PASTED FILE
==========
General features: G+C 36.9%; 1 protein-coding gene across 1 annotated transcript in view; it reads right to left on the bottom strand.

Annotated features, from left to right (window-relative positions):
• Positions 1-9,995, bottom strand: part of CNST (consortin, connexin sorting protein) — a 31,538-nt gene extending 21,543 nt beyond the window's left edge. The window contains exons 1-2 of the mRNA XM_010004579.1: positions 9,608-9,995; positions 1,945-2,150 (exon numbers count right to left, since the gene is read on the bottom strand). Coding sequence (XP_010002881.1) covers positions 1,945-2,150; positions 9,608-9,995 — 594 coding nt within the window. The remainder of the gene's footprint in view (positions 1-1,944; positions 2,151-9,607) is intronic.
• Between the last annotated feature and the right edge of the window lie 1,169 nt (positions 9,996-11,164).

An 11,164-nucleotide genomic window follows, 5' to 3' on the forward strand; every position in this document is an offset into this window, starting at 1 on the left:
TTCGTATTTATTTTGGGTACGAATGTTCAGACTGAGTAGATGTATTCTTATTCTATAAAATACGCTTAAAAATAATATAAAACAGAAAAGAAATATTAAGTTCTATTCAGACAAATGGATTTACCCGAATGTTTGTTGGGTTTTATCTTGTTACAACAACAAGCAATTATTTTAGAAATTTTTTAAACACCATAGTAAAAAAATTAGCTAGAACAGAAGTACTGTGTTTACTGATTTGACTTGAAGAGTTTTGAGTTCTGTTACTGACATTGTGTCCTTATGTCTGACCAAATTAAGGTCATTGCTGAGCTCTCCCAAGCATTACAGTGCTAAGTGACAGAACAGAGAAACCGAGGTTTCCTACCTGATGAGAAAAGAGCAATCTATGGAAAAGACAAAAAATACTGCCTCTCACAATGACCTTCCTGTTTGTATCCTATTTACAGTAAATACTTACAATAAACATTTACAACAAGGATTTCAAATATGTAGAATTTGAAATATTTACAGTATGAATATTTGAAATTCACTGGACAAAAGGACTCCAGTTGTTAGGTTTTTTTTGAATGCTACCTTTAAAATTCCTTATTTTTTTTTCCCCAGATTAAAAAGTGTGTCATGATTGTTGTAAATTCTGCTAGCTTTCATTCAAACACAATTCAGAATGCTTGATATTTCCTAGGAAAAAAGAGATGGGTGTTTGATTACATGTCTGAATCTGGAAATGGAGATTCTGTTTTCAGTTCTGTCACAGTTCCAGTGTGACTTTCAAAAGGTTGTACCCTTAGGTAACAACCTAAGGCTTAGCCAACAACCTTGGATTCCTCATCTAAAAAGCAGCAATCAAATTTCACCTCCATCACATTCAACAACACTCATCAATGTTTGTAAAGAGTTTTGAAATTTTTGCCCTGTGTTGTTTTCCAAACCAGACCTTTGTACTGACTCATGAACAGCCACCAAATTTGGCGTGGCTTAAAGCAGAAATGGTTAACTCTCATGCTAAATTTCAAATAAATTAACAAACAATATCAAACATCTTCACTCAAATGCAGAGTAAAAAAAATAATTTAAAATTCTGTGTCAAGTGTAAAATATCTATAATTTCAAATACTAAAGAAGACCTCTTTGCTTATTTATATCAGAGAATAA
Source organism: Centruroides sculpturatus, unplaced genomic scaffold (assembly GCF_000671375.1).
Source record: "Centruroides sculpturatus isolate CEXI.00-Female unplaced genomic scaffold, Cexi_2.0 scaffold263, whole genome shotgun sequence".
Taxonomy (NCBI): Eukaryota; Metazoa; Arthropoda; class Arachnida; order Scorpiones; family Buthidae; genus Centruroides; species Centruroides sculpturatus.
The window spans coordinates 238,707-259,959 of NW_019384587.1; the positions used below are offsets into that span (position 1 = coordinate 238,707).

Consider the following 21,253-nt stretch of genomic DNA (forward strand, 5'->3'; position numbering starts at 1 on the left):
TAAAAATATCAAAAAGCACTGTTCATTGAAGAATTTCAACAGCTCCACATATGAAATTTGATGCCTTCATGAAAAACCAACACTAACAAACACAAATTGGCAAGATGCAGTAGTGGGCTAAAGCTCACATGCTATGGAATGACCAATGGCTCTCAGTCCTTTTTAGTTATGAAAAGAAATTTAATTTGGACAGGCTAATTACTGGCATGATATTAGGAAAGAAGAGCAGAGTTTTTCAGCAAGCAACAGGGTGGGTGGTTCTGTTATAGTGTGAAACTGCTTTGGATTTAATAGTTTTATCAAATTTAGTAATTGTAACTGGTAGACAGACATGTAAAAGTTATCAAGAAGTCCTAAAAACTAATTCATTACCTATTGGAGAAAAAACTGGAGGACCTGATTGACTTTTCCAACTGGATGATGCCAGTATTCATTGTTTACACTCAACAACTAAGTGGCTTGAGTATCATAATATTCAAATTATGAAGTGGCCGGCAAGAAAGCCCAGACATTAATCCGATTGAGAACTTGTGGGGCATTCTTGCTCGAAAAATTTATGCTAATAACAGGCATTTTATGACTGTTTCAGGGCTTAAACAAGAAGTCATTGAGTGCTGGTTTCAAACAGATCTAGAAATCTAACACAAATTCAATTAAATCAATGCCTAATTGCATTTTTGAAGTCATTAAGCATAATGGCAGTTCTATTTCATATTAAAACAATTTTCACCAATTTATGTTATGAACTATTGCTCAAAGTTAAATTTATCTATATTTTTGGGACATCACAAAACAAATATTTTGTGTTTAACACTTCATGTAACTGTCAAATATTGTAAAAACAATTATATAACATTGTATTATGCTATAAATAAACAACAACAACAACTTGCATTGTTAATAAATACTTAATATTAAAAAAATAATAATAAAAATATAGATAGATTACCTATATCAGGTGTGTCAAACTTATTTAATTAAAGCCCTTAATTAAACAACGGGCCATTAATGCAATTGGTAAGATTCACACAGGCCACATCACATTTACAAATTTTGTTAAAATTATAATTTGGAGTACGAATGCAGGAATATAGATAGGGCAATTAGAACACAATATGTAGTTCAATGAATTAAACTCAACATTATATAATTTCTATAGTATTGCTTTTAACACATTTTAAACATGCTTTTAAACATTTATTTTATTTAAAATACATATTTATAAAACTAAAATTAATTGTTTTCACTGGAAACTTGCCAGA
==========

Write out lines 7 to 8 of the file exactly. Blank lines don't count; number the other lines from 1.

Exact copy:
Source organism: Centruroides sculpturatus, unplaced genomic scaffold (assembly GCF_000671375.1).
Source record: "Centruroides sculpturatus isolate CEXI.00-Female unplaced genomic scaffold, Cexi_2.0 scaffold263, whole genome shotgun sequence".